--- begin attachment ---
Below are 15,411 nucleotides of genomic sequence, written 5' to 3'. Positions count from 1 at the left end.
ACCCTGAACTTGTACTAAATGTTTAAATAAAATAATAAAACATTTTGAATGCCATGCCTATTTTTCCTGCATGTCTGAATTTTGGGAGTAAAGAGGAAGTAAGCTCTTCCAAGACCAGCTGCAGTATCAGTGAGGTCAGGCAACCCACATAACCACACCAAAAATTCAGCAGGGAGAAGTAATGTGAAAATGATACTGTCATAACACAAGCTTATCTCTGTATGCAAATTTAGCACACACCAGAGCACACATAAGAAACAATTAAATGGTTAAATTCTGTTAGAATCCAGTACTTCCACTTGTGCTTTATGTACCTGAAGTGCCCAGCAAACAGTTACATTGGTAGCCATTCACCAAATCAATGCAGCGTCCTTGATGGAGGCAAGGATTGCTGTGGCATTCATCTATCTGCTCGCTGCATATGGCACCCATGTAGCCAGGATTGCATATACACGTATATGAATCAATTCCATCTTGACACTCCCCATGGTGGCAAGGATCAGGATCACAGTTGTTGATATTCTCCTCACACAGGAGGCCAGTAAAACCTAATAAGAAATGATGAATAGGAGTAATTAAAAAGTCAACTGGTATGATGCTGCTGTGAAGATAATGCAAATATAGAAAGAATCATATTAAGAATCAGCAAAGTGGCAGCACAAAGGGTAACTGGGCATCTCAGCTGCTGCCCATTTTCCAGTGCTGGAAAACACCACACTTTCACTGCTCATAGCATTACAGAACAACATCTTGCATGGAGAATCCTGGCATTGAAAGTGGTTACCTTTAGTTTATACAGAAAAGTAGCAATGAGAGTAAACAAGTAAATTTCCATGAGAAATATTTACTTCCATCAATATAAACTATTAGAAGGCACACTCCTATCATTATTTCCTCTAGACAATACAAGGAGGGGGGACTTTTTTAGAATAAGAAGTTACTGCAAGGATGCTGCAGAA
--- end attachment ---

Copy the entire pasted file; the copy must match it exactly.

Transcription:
Below are 15,411 nucleotides of genomic sequence, written 5' to 3'. Positions count from 1 at the left end.
ACCCTGAACTTGTACTAAATGTTTAAATAAAATAATAAAACATTTTGAATGCCATGCCTATTTTTCCTGCATGTCTGAATTTTGGGAGTAAAGAGGAAGTAAGCTCTTCCAAGACCAGCTGCAGTATCAGTGAGGTCAGGCAACCCACATAACCACACCAAAAATTCAGCAGGGAGAAGTAATGTGAAAATGATACTGTCATAACACAAGCTTATCTCTGTATGCAAATTTAGCACACACCAGAGCACACATAAGAAACAATTAAATGGTTAAATTCTGTTAGAATCCAGTACTTCCACTTGTGCTTTATGTACCTGAAGTGCCCAGCAAACAGTTACATTGGTAGCCATTCACCAAATCAATGCAGCGTCCTTGATGGAGGCAAGGATTGCTGTGGCATTCATCTATCTGCTCGCTGCATATGGCACCCATGTAGCCAGGATTGCATATACACGTATATGAATCAATTCCATCTTGACACTCCCCATGGTGGCAAGGATCAGGATCACAGTTGTTGATATTCTCCTCACACAGGAGGCCAGTAAAACCTAATAAGAAATGATGAATAGGAGTAATTAAAAAGTCAACTGGTATGATGCTGCTGTGAAGATAATGCAAATATAGAAAGAATCATATTAAGAATCAGCAAAGTGGCAGCACAAAGGGTAACTGGGCATCTCAGCTGCTGCCCATTTTCCAGTGCTGGAAAACACCACACTTTCACTGCTCATAGCATTACAGAACAACATCTTGCATGGAGAATCCTGGCATTGAAAGTGGTTACCTTTAGTTTATACAGAAAAGTAGCAATGAGAGTAAACAAGTAAATTTCCATGAGAAATATTTACTTCCATCAATATAAACTATTAGAAGGCACACTCCTATCATTATTTCCTCTAGACAATACAAGGAGGGGGGACTTTTTTAGAATAAGAAGTTACTGCAAGGATGCTGCAGAA